Positive psychology approaches to counseling have been receiving widespread attention in recent years. Developed by Martin Seligman and his colleagues (e.g., Seligman, 1991; Seligman & Csikszentmihaly, 2000), these efforts focus on the positive aspects of life over the negative, on individual strengths rather than weakness or deficiencies, and on the normal human developmental issues rather than the abnormal. Considerable research has shown that positive developmental approaches can be more useful than remedial approaches which are based on pathology or human deficiencies.
Much of what positive psychology is all about is rooted theoretically in the humanistic and person-centered approaches to counseling and therapy. The basic tenets of positive psychology are that individuals have, at their essence, goodness, basic signature strengths, and resources. It is argued by proponents of this approach that positive aspects of behavior should be the focus of attention rather than the negative traits and maladaptive behaviors that have characterized much of the helping professions in the past. Many of the techniques and applications used in positive psychology are drawn from cognitive/behavioral counseling. Thus, positive psychology seems to be where humanistic, cognitive, and behavioral underpinnings merge.
While positive psychology approaches provide optimistic solutions for individuals of all ages, we believe that they can be particularly effective for the K-12 population. Often the use of positive psychology approaches will focus on the emotional issues of the K-12 student: self-esteem, parenting problems, peer pressure, behavior problems, etc. For these problems, the cognitive-affective nature of positive psychology has been valuable. However, little attention has been given to applying positive psychology to career counseling with the K-12 student. All too often, as research by Osborn and Baggerly (2004) has shown, school counselors think in terms of classic trait-factor approaches, matching students' traits to job/career/work environment characteristic of the "square pegs-square holes" approach which has been employed since the 1940s.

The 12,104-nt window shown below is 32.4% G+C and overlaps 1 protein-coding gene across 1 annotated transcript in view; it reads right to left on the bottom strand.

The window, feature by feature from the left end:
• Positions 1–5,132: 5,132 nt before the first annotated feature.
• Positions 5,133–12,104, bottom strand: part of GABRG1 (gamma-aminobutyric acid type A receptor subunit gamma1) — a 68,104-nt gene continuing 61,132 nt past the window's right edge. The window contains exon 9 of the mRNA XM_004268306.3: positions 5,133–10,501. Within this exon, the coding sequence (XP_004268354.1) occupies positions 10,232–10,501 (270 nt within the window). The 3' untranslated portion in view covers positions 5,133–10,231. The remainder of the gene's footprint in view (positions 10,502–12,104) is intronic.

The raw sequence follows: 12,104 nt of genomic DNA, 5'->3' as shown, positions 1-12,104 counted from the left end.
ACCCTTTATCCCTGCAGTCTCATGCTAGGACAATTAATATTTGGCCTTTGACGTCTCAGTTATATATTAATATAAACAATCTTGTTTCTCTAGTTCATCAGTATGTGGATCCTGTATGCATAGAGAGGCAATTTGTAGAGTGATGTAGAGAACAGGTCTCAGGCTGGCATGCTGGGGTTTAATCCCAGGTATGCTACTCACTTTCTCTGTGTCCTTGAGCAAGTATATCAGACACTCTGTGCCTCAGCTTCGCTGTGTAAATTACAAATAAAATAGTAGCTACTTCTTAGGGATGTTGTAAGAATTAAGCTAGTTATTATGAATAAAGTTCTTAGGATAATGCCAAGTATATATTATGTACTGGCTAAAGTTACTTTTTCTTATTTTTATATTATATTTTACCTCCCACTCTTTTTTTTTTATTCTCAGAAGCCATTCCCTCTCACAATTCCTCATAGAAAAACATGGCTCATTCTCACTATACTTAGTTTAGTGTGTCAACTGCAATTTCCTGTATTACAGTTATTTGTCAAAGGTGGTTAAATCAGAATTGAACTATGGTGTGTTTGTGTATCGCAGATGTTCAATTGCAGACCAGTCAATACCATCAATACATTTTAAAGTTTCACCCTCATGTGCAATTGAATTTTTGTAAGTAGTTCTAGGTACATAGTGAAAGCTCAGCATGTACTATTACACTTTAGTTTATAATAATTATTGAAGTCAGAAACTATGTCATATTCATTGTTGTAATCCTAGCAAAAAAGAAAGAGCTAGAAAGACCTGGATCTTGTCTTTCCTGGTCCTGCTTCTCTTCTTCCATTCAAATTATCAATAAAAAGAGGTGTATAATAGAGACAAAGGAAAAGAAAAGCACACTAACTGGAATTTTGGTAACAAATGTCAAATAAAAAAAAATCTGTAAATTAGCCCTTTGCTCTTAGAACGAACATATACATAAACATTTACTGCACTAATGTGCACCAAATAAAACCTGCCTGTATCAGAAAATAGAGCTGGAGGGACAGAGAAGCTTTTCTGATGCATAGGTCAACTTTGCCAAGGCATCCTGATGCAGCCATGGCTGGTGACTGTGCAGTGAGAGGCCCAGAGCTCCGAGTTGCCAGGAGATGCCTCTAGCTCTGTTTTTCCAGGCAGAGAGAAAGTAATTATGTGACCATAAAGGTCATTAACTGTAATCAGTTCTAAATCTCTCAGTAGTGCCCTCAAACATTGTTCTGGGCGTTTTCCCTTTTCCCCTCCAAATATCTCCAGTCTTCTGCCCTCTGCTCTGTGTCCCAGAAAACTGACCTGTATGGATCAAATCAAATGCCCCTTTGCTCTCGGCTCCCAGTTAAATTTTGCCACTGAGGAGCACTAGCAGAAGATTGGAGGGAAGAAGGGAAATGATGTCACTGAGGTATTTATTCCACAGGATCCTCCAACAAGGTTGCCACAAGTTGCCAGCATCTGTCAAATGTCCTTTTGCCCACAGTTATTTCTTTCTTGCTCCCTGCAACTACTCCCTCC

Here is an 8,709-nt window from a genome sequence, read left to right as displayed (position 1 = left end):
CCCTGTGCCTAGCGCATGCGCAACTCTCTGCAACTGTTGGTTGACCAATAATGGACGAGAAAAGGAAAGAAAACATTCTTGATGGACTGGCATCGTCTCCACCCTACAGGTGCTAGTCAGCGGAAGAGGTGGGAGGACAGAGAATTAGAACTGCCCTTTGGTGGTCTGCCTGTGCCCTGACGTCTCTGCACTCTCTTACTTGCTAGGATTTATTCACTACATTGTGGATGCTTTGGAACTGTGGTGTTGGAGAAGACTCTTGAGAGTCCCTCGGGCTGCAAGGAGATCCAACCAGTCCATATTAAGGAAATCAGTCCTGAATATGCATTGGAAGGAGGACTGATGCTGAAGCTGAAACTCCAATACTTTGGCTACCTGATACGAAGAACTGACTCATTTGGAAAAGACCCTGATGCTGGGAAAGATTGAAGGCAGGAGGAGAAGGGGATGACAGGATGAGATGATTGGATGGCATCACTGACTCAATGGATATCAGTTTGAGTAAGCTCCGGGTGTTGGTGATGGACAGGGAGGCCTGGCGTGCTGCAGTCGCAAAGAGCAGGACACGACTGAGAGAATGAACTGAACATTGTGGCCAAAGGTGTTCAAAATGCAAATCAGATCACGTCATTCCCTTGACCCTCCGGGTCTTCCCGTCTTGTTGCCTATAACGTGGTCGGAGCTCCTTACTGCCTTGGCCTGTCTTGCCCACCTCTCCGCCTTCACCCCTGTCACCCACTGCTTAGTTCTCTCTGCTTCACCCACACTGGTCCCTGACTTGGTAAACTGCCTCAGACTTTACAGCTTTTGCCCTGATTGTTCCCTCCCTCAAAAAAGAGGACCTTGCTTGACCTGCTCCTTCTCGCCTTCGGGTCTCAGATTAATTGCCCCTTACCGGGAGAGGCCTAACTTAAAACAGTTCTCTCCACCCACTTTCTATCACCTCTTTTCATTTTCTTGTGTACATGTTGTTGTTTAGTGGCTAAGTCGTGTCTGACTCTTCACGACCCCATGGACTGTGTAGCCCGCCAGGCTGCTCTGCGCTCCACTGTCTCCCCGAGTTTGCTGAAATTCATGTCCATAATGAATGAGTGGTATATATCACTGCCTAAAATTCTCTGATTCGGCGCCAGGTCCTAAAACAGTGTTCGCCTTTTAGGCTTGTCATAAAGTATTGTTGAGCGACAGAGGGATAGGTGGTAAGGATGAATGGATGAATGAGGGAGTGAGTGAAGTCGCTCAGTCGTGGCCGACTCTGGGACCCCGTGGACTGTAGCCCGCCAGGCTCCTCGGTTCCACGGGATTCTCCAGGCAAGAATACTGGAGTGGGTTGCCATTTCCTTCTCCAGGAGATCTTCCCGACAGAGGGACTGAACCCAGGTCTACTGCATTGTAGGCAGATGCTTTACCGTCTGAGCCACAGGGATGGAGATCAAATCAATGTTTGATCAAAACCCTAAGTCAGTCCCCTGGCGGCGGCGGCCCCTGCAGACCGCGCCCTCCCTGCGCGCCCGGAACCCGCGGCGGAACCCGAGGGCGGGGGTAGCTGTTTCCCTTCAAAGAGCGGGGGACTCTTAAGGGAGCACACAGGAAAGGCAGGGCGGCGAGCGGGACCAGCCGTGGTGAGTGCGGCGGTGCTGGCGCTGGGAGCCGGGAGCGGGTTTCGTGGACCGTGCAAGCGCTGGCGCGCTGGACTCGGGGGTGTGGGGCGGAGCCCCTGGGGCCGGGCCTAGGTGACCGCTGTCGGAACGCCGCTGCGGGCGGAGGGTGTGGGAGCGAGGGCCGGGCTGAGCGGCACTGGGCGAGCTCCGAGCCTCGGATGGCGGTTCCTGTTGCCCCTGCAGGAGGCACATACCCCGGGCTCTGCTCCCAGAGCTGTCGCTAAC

Techniques based on positive psychology can offer the advantage of focusing on the whole student rather than only on the part that allows a psychometric match between person and career. Since the goals of career counseling vary greatly throughout the K-12 span, certain techniques are more appropriate to specific ages. All techniques, however, focus on the positive, optimistic aspects of the individual's career development. A sampling across K-12 is presented.
Overall, positive psychology counseling offers many new and exciting approaches to facilitate a positive career development experience throughout the K-12 years. By using techniques and approaches that focus on the notion that every child has strengths and resources, school counselors can be effective in their career initiatives.
Arman, J. F., & Scherer, D. (2004). Service learning in school counseling preparation. Journal of Humanistic Counseling, Education, and Development, 41 (1), 69-86.
Osborn, D. S., & Baggerly, J. N. (2004). School counselors' perceptions of career counseling and career testing: Preferences, priorities, and predictors. Journal of Career Development, 31, 45-59.
Scales, P. C. (1999). Increasing service learning's impact on middle school children. Middle School Journal, 30, 40-44.
Seligman, M. E. P. (1991). Learned optimism. New York. Knopf.
Seligman, M. E. P., & Csikszentmihaly, M. (2000). Positive psychology: An introduction. American Psychologist, 55, 5-14.
Steen, T. A., Kachorek, L. V., & Peterson, C. (2003). Character strengths among youth. Journal of Youth and Adolescence, 32 (1), 5-17.
Louis V. Paradise, Ph.D. is professor of educational leadership, counseling, and foundations at the University of New Orleans.
Dawn Romano Ironside , M.Ed. is a practicing school counselor and doctoral research associate at the University of New Orleans. Correspondence regarding this article should be addressed to firstname.lastname@example.org .